18 February 2011
KingCast Black History Month continues with New York Times' Gerald Boyd, memorialized in NYMagazine.
As Boyd’s generation of young black men began to trickle into the Times, it became clear that Abe Rosenthal, the executive editor, had no idea what to do with them. He generally stuck them on the so-called urban-disintegration beat and let them languish there. Though theTimes of the seventies was “trying hard,” said Ron Smothers, who left the company last summer after 35 years, the paper was “unable to see black reporters beyond being black … Race was the water we swam in.”
Minority journalists, then as now, were up against an all-white managerial tier that mentored people just like themselves: the original affirmative action. As black reporters stalled at the bottom rungs, the notion hardened that they belonged there. (Latin and Asian journalists weren’t even on Rosenthal’s radar.) “It’s the kind of stuff we called institutional racism,” Smothers said. “And that’s why affirmative action was needed—not because we needed the leg up, [but] because those guys needed to put a blindfold on and just do it on merit.”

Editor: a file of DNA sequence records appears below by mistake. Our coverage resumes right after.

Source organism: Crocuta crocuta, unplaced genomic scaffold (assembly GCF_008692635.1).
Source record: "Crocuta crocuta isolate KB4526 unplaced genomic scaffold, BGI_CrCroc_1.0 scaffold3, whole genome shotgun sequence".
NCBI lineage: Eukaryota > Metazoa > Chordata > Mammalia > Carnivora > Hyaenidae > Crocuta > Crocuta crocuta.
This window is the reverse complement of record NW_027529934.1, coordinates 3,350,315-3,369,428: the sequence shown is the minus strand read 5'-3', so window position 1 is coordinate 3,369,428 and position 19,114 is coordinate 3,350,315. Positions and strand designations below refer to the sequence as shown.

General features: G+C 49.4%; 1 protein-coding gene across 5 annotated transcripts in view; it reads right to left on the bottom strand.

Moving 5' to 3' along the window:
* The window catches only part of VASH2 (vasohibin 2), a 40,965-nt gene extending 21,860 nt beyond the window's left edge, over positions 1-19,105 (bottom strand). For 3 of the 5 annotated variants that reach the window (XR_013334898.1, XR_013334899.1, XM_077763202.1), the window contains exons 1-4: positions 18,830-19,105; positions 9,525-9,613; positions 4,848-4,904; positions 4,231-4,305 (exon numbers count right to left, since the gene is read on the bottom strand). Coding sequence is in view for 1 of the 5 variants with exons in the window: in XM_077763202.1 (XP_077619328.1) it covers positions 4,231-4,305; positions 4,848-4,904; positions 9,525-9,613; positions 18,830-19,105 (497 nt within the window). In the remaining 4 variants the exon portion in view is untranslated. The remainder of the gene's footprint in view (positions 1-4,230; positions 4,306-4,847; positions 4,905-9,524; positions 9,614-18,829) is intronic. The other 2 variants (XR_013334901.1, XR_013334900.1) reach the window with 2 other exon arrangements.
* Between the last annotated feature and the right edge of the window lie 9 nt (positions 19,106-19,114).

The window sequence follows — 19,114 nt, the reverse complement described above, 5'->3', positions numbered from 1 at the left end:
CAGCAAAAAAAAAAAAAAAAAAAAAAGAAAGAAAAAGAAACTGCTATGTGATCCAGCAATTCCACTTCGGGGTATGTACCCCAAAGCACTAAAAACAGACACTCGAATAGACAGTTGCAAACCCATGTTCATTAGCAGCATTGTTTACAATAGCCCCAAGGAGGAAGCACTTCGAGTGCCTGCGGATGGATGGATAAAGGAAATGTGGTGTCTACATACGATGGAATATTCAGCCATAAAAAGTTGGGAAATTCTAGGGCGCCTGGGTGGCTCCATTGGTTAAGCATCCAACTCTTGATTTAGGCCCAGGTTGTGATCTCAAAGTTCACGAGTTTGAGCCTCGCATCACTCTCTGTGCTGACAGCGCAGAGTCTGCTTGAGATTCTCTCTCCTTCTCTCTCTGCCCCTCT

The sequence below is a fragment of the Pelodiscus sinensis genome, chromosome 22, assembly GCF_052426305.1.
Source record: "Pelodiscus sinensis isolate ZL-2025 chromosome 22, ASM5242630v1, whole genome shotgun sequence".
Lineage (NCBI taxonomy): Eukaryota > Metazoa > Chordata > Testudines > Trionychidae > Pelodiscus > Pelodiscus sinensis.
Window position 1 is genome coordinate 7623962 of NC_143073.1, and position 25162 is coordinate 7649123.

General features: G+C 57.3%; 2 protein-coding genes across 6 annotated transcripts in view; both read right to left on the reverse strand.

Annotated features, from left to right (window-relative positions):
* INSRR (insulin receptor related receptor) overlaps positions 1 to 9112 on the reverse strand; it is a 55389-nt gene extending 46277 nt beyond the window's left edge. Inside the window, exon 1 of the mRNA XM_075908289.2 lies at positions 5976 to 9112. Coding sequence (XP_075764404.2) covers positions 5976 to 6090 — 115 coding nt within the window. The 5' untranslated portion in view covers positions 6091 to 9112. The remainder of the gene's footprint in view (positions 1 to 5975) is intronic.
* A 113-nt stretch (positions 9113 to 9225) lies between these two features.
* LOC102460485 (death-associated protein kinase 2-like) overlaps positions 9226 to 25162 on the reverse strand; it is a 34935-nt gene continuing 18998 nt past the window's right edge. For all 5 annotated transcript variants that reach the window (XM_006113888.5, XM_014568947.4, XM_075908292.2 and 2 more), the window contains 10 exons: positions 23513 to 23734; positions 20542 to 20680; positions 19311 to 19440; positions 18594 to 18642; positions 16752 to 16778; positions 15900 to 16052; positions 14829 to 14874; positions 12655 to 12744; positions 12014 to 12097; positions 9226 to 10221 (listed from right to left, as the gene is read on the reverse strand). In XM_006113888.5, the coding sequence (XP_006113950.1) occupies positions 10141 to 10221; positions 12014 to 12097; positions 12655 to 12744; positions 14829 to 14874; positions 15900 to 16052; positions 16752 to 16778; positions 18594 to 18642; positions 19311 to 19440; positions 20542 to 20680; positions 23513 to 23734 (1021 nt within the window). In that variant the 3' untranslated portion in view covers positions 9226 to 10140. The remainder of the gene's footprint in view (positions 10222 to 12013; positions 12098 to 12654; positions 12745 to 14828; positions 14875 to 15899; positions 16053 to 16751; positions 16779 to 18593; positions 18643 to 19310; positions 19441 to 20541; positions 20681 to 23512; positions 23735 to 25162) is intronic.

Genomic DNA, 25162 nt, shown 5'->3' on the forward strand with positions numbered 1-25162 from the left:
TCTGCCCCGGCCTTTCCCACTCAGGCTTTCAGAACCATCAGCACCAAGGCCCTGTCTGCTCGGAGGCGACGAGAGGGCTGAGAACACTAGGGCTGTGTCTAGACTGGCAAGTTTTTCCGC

Paul Delaney became the Times’ first black Washington correspondent, in 1969; he would make it to senior editor, but no higher. “There was an elitism at the Times,” he said, a “belief that there was no black as good as any of the white reporters and editors.” Through the eighties, the upper newsroom echelons remained lily-white. Arthur Sulzberger Jr., then deputy publisher, conceded that his paper was “miserable to blacks.” It was hard to imagine anyone piercing the ivory bastion of the masthead. Then Rosenthal was deposed, and the old-boy network began to quake.